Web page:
Obama's leap of faith

The U.S. doesn't have a trustworthy negotiating partner in Iran.

Your recent editorial suggests the proposed framework agreement between the U.S. and Iran will reduce the risk of another Middle East war ("Negotiating with Iran," April 3).

There seems to be a leap of faith on the part of the Obama administration that Iran will behave responsibly and no longer behave as the world's pre-eminent sponsor of terrorism.

Yet Iran has terrorist proxies in the Gaza Strip (Hamas), Lebanon (Hezbollah), Syria and, most recently via the Shi'ite Houthis, Yemen.

Hamas' charter calls for the destruction of the Jewish people worldwide, and "Death to America" is still chanted by Iranian military and religious officials.

Just as Israel has never had a true peace partner in the Palestinians (especially if Fatah is now trying to reconcile its differences with Hamas), so does the U.S. and its allies not have a "peace partner" in Iran.

During the Arab Spring, Iranian youth who were disenchanted with their current government made soft noise at best in attempting to topple the regime, but there was no external support for them to be able to do so.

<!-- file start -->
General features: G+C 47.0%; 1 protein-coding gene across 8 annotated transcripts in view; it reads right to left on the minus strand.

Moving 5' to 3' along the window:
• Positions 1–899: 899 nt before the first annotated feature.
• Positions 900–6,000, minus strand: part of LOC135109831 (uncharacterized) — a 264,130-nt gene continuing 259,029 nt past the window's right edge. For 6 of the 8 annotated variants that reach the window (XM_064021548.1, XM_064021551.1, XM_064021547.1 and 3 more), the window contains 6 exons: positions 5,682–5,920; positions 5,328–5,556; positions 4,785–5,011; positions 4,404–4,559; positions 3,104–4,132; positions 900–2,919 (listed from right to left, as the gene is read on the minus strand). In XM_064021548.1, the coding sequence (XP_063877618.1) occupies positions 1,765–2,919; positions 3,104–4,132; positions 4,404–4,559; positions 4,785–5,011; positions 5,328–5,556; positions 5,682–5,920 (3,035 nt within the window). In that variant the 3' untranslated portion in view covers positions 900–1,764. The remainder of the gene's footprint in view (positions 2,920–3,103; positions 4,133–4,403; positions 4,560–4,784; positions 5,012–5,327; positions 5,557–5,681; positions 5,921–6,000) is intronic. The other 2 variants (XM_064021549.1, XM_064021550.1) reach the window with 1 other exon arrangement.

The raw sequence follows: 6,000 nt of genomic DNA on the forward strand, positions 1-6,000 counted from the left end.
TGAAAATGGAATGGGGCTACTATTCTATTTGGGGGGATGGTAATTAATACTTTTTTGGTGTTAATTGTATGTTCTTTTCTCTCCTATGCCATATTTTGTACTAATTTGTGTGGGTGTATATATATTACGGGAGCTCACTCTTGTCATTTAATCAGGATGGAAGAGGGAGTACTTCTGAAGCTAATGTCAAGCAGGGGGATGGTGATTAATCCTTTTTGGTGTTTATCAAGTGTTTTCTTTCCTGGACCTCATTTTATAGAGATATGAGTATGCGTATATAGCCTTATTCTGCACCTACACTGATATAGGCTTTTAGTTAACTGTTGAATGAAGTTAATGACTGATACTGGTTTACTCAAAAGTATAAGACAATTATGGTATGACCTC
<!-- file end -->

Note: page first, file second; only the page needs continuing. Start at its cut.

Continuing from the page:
Throughout history, arduous economic times have led to the toppling of governments blamed for the hardships. Economic sanctions against Iran were apparently causing discontent among the masses and were putting pressure on the Iranian government.

Perhaps more intense economic sanctions and support of the Iranian people in their quest for a regime change may be a better alternative than an agreement that merely delays but doesn't stop Iran's drive to develop nuclear weapons.

Marc Okun

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